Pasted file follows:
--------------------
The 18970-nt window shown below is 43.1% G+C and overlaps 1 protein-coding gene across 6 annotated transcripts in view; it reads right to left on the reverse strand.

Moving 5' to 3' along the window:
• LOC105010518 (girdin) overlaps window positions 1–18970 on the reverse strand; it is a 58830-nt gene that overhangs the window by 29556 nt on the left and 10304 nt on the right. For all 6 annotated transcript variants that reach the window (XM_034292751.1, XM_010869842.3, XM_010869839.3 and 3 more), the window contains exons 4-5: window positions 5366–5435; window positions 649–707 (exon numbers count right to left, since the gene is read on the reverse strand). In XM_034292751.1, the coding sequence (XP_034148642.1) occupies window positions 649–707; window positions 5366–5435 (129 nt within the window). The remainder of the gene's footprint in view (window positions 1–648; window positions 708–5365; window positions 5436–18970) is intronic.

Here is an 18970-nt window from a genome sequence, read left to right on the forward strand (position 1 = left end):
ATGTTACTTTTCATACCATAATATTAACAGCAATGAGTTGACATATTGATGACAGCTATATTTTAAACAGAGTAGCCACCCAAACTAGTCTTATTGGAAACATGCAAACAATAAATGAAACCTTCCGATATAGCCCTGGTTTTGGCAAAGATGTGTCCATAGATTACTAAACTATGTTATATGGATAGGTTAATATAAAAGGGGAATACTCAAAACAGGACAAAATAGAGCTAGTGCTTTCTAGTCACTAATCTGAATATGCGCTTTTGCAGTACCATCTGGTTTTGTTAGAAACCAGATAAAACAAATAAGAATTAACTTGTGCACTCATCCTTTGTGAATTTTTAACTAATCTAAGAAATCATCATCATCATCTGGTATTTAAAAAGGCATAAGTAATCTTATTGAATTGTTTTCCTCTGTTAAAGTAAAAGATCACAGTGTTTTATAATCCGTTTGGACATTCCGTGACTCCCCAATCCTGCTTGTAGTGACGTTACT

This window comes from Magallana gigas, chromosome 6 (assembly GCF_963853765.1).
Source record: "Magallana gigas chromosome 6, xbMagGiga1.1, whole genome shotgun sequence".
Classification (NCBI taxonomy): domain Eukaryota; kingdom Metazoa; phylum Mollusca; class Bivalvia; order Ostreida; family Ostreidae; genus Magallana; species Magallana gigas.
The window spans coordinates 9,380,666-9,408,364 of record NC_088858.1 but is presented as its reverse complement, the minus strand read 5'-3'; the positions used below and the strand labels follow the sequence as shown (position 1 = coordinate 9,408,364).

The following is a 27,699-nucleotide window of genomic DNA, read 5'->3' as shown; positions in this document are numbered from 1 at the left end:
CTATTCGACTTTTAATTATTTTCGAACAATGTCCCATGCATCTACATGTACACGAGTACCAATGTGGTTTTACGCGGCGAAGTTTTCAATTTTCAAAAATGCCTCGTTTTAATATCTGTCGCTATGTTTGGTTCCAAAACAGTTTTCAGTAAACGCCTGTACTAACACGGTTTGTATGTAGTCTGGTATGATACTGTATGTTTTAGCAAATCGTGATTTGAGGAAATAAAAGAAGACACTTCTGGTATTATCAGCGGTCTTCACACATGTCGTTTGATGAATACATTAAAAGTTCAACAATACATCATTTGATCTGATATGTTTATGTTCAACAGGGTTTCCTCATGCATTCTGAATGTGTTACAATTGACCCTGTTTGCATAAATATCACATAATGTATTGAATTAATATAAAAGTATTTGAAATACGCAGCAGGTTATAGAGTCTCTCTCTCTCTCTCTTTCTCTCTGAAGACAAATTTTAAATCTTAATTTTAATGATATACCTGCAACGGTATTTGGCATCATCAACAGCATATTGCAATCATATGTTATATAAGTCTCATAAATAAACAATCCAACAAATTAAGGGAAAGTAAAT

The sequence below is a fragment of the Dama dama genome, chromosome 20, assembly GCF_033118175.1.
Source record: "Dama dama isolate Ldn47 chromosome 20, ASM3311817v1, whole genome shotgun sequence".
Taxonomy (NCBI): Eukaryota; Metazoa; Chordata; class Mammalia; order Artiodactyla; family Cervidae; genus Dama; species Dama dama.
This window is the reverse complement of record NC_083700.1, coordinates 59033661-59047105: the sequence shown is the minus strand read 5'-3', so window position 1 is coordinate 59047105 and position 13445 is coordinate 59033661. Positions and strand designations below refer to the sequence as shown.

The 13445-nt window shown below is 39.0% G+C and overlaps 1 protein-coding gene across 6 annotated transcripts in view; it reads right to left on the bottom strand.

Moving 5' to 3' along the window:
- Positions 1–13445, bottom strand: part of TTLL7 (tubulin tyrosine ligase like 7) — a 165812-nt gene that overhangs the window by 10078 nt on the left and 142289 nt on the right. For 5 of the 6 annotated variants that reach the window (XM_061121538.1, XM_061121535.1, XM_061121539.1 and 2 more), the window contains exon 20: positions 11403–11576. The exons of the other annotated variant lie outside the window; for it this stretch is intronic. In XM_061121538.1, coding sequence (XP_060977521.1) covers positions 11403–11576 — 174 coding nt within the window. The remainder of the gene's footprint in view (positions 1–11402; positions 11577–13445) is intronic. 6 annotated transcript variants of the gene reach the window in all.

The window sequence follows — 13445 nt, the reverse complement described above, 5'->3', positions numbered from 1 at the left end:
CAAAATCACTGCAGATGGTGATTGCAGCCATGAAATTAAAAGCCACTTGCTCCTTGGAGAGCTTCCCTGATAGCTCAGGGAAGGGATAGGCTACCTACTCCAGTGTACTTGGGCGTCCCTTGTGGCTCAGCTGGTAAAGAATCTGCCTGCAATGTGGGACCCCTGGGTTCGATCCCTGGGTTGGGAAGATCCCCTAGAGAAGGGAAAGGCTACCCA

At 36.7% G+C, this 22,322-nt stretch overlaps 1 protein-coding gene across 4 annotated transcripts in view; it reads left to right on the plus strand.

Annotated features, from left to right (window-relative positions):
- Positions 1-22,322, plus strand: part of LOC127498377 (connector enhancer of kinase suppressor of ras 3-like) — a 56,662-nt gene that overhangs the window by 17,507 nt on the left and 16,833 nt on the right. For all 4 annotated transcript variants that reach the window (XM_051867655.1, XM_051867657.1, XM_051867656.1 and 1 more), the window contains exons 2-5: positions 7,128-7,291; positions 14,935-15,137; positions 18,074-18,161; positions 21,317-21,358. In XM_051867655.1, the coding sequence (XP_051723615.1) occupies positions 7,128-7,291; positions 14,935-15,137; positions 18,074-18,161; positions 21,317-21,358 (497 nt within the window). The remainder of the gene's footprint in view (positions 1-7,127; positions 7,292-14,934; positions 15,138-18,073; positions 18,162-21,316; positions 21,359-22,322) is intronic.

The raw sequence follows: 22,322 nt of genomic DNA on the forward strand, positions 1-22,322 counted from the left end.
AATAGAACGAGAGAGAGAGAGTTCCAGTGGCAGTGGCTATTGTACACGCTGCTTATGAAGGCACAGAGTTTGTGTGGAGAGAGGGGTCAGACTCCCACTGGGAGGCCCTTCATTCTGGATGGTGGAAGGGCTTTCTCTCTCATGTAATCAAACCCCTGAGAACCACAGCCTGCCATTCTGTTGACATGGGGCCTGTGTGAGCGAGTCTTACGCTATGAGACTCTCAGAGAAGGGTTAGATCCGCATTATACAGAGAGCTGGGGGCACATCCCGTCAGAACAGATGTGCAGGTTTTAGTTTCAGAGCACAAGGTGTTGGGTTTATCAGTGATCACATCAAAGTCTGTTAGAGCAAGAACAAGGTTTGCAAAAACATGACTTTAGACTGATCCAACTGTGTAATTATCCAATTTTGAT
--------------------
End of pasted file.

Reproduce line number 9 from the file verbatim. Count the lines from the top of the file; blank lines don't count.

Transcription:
The window spans coordinates 9,380,666-9,408,364 of record NC_088858.1 but is presented as its reverse complement, the minus strand read 5'-3'; the positions used below and the strand labels follow the sequence as shown (position 1 = coordinate 9,408,364).